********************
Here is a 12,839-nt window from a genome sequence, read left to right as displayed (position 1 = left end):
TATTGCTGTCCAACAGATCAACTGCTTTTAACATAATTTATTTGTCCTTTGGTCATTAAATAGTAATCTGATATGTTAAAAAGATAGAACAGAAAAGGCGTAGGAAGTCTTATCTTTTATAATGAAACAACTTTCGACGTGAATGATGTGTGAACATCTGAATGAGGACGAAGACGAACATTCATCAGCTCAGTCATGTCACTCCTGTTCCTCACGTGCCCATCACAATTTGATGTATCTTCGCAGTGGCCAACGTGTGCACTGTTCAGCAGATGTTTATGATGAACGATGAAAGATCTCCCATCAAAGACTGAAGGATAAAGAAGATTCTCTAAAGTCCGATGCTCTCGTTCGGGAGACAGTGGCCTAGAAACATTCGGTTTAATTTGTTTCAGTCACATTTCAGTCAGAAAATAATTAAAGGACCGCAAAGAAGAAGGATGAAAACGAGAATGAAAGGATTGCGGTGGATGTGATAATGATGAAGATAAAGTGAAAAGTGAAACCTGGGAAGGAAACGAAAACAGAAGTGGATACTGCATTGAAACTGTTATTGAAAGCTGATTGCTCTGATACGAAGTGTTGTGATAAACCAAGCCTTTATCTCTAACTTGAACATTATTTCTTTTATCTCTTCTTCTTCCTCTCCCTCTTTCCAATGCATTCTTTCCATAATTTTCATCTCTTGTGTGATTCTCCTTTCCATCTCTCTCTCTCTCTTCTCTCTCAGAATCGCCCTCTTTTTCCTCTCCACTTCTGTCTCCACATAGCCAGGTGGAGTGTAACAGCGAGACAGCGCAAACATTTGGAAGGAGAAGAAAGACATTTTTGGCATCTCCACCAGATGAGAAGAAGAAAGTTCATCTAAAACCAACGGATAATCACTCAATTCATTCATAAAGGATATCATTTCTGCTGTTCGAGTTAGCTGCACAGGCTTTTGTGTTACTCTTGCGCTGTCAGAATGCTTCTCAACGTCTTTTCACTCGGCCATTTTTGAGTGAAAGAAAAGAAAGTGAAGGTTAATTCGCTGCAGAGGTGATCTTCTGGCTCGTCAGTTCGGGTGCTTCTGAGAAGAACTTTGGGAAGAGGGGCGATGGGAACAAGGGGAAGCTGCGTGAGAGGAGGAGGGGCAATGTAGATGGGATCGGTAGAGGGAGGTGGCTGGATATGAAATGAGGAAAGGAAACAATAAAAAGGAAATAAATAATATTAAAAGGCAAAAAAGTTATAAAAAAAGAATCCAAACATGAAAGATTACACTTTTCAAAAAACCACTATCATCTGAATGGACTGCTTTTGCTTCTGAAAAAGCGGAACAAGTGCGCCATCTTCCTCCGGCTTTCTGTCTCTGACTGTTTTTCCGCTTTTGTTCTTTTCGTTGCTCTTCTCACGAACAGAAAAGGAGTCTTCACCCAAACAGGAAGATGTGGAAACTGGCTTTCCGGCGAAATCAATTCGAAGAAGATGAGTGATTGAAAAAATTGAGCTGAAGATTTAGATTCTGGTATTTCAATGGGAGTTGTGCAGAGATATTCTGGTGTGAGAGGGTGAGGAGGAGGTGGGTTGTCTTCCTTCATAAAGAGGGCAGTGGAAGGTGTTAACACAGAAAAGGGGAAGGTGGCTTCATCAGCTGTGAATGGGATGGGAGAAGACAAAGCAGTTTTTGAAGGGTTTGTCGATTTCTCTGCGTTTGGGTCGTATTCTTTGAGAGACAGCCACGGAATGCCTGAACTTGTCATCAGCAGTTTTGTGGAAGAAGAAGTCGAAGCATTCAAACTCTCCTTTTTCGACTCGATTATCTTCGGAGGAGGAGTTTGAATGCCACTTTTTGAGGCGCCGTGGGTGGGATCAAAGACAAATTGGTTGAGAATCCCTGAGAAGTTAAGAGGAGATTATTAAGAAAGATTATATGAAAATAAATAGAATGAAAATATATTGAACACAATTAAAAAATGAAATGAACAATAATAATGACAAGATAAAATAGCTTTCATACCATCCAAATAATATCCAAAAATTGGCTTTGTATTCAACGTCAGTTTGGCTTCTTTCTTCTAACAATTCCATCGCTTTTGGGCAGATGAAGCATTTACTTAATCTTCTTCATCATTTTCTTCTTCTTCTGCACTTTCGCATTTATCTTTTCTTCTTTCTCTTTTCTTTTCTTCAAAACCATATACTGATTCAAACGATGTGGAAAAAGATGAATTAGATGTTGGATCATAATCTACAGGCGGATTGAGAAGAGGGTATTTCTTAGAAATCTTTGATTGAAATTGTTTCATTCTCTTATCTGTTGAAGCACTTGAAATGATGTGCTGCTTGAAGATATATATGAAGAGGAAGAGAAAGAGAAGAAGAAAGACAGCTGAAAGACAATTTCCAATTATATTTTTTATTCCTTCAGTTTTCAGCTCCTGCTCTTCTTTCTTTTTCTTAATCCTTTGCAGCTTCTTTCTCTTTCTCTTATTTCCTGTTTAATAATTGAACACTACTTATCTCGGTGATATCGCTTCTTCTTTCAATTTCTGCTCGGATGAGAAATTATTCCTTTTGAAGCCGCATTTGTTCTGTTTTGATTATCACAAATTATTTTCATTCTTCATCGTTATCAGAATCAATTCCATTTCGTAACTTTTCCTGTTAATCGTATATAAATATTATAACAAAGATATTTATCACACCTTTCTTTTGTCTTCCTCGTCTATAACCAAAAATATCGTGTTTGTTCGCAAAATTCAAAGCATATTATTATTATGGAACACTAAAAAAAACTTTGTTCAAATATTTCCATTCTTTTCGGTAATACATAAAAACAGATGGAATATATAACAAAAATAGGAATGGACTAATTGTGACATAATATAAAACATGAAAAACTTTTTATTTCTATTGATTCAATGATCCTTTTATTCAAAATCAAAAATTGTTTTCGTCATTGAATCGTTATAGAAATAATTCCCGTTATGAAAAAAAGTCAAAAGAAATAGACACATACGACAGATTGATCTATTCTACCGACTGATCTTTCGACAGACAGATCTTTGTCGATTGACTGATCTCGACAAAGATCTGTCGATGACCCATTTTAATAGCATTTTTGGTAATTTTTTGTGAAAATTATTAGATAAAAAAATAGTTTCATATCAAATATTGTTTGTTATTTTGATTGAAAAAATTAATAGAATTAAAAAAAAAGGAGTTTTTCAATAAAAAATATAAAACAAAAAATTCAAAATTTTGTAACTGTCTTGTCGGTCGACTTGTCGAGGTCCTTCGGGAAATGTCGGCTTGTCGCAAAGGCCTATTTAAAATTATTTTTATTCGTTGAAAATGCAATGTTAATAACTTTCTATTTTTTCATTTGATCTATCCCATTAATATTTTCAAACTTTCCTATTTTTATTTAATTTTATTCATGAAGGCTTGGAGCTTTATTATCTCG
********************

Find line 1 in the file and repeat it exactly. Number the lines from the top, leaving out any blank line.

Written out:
Here is a 12,839-nt window from a genome sequence, read left to right as displayed (position 1 = left end):